While a ballet dancer may spend a great deal of his or her time onstage in pointe shoes, there comes a time and a place for those fail-safe runners, neon crops and baggy shorts.
Like in 'Faster', The Australian Ballet's latest contemporary production that opened in Melbourne on Friday night. This is ballet in top gear.
"Dancers are elite sportspeople; they don't run around tracks but they do show it on stage," Artistic Director David McAllister told The Huffington Post Australia ahead of the show's dress rehearsal.
"Faster is an interesting take on our dancers where we use the analogy of sport to show their athleticism and dynamism. Given the sport-crazed nature of people in Australia, I thought this would be a great show to bring into our repertoire."
Created by David Bintley, Artistic Director of the Birmingham Royal Ballet, and inspired by the London Olympics in 2012, the work imitates the movements of elite Olympic sports.
"There are very obvious sporting references, from aerials (or gymnasts) to synchronised swimmers," McAllister said.
The dancers have to be in peak physical condition.
'Faster' opens with a team of female fencers, decked out in white.
Later, 30 odd dancers imitate the movements of track and field athletes by jogging in unison for fifteen minutes, to the pulsing rhythm of a building orchestral score by Australian composer, Matthew Hindson.
Quickly, the scene becomes cinematic.
From beginning to end, the one-act ballet is a reflection of the physical -- a theme tying together two other works that sit alongside 'Faster' in the company's latest contemporary suite.
'Squander and Glory', a commissioned piece by resident choreographer Tim Harbour, also made its world premiere on Friday night.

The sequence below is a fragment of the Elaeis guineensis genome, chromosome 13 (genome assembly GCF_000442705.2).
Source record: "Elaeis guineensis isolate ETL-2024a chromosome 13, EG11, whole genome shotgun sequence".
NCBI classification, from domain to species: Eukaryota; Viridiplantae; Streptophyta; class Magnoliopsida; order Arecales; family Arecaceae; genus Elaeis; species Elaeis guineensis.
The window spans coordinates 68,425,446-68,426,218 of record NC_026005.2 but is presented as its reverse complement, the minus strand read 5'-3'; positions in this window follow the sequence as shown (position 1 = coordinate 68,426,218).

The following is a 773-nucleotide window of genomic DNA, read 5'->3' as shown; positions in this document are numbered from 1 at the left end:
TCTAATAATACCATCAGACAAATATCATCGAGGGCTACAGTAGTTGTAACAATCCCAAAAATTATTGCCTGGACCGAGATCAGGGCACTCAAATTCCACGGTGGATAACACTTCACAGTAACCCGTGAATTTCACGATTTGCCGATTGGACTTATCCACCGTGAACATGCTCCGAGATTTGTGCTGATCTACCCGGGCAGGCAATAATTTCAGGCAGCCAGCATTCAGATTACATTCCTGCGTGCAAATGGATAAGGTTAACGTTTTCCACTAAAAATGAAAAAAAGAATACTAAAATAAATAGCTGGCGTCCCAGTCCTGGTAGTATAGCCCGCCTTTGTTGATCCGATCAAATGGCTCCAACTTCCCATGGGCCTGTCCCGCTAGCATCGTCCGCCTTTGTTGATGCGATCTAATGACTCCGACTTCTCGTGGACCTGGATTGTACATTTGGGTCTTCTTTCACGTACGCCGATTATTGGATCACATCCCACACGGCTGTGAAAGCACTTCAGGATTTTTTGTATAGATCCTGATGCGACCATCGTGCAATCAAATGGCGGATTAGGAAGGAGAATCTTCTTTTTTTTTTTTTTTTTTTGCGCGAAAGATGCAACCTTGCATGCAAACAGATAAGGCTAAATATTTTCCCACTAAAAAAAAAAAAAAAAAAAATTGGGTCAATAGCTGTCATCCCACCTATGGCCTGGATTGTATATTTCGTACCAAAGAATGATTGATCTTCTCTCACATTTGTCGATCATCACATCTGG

"It's another pared back, athletic piece," says McAllister. "It plays with the idea of creating dance, whereby the act of making a beautiful work involves a whole lot of effort (the squander) that no one gets to see. The glory is the final result."
Joining Faster and Squander and Glory is 'Infra', a ballet created by Wayne Macgregor for the Royal Ballet in 2008.
"Wayne's physicality is unique; he is very interested in the human condition. One of his jumping points was the London Bombings in 2005 and how this event impacted not only the self but the community," McAllister said.
"These are three really different works in themselves but they also come together through their focus on the dynamism of a dancer's body and how that can be reflected to tell stories."
The whole idea of the pared back body and the beauty of movement being highlighted is really appealing to audiences.
And they offer a different take beyond the tutus and tendus of traditional ballet.
"Over the last decade, interest in contemporary works has lifted. People who have already seen the classics like to see a new take on what else ballet can do," McAllister said.
"We also attract those people who may think that tutus and sequins are out of their interest. The whole idea of the pared back body and the beauty of movement being highlighted is really appealing to audiences."
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